And not only has God chosen to remain hidden from view, but humankind has done its part in obscuring God:


We must not portray you in king’s robes,
you drifting mist that brought forth the morning.

Once again from the old paintboxes
we take the same gold for scepter and crown
that has disguised you through the ages.

Piously we produce our images of you
till they stand around you like a thousand walls.
And when our hearts would simply open,
our fervent hands hide you.


Both Crossan and Rilke start with the assumption that God is real, but they struggle with different questions about God’s nature.  Crossan asks if scriptural violence tells us anything about God’s nature, or if that violence is just the creep of fallen civilization.  Rilke wonders if there is any way to really know that silent neighbor who is sitting obscured from view.

Another of the subversions Crossan writes about is what has happened to the Book of Wisdom (which is generally not canonized by Christians).  Wisdom is the personified process of creation, and is female.  It has been pretty much subverted out of existence.  If the Wisdom tradition is all but lost, I wonder what other manifestations of God have also been subverted away by history?

This is a bit of an aside, but Crossan asks if Wisdom is a personified process, is God not also a personified process (not a person, whatever that means)?  We may ask the opposite question, which is if God is a person, is Wisdom not also a person?  God as a personified process often makes more sense to me than some discrete, corporeal being.  But I wonder if I hadn’t been taught God as a loving parent with whom I should have a personal relationship, would I have taken the concept of God seriously enough to wrestle with it and fight to keep it?

Ultimately, Crossan’s answer on how to retain a belief in the Christian God is this: Jesus’ central message is that while people are waiting for God, God is waiting for them.  They await intervention while God awaits collaboration.  Indeed, how could distributive justice ever happen without humankind participating in God’s work on earth? We find God in community.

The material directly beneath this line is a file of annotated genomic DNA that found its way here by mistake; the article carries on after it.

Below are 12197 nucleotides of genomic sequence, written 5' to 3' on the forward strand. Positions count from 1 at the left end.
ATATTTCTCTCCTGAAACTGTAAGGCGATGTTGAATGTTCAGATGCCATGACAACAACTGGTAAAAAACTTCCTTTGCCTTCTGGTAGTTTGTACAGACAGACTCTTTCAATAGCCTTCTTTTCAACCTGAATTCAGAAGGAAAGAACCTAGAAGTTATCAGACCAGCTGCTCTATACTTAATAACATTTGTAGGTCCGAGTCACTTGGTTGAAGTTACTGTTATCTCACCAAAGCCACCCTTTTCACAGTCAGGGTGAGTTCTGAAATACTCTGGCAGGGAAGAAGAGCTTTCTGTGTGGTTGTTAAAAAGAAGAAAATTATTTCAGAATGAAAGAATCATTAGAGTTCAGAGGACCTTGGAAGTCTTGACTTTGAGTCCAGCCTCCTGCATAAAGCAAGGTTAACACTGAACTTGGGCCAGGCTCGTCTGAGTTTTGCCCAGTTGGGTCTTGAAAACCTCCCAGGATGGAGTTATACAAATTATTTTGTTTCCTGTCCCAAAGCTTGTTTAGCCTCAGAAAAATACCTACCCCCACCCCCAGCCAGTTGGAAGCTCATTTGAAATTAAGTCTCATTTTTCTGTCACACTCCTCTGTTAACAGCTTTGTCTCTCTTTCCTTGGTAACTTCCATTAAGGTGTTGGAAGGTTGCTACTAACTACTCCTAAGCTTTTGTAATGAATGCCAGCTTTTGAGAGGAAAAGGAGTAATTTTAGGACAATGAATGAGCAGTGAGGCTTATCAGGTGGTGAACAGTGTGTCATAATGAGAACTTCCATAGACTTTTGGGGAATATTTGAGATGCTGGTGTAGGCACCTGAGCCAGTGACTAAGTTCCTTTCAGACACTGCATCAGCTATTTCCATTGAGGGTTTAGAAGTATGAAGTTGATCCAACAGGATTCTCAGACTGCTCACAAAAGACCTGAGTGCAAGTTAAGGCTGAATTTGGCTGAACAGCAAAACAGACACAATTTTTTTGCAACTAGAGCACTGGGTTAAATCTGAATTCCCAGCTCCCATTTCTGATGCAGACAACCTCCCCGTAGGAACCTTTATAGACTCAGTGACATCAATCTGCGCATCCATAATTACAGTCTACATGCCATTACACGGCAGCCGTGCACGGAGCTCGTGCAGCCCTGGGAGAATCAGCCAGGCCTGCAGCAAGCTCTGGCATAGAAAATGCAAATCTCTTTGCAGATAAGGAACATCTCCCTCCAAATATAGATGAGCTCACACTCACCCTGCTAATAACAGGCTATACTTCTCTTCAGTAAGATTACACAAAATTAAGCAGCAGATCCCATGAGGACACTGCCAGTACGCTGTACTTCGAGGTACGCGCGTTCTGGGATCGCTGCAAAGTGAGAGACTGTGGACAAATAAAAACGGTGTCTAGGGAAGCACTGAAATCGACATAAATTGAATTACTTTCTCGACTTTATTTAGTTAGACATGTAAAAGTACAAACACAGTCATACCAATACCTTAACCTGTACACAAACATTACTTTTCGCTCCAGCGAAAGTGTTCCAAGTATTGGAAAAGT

For Rilke, the answer of how to find God is also independent of divine intervention. I find it really, exquisitely, beautiful:


All who seek you
test you.
And those who find you
bind you to image and gesture.

I would rather sense you
as the earth senses you.
In my ripening
what you are.

I need from you no tricks
to prove you exist.
Time, I know,
is other than you.

No miracles, please.
Just let your laws
become clearer
from generation to generation.



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6 Responses

  1. EFH says:

    I love the thoughts in this post. Simply beautiful.

  2. Olea says:

    Wow, those Rilke poems. This book, and your thoughts, are super interesting. I hadn’t put that thought into words – that perhaps God is a personified process. Thanks for sharing, EmilyU.

  3. Liz says:

    That last poem is absolutely gorgeous. This post has had me thinking all week. Thanks, Emily.

  4. EmilyCC says:

    So much good and powerful information for me to follow up on in here. Thank you, EmilyU!

    I wonder about the subversions. I’ve always loved the Old Testament despite the violence. I don’t believe that God condoned or encouraged the violence, but I feel like those violent stories teach me about human nature (which, I think, shows the huge amount of privilege in my life–that I can sit here in my chair and think, “Oh, that teaches me about human nature,” while so many in the world live with that type of violence every day, some of which is probably justified by the existence of those very stories in the Bible and other sacred literature).

    I want to put each one of those Rilke poems on my wall in vinyl…and I don’t have anything on my walls in vinyl 🙂

  5. This post really made me think. Thank you.

  6. Spunky says:

    I love this, and I love the idea that God is a process ; this suits my mind in regard to Mormon theology that teaches that we all become Gods. Perhaps that is our process as well- progression to perfection.

    Thank you, Emily. Truly thought-provoking.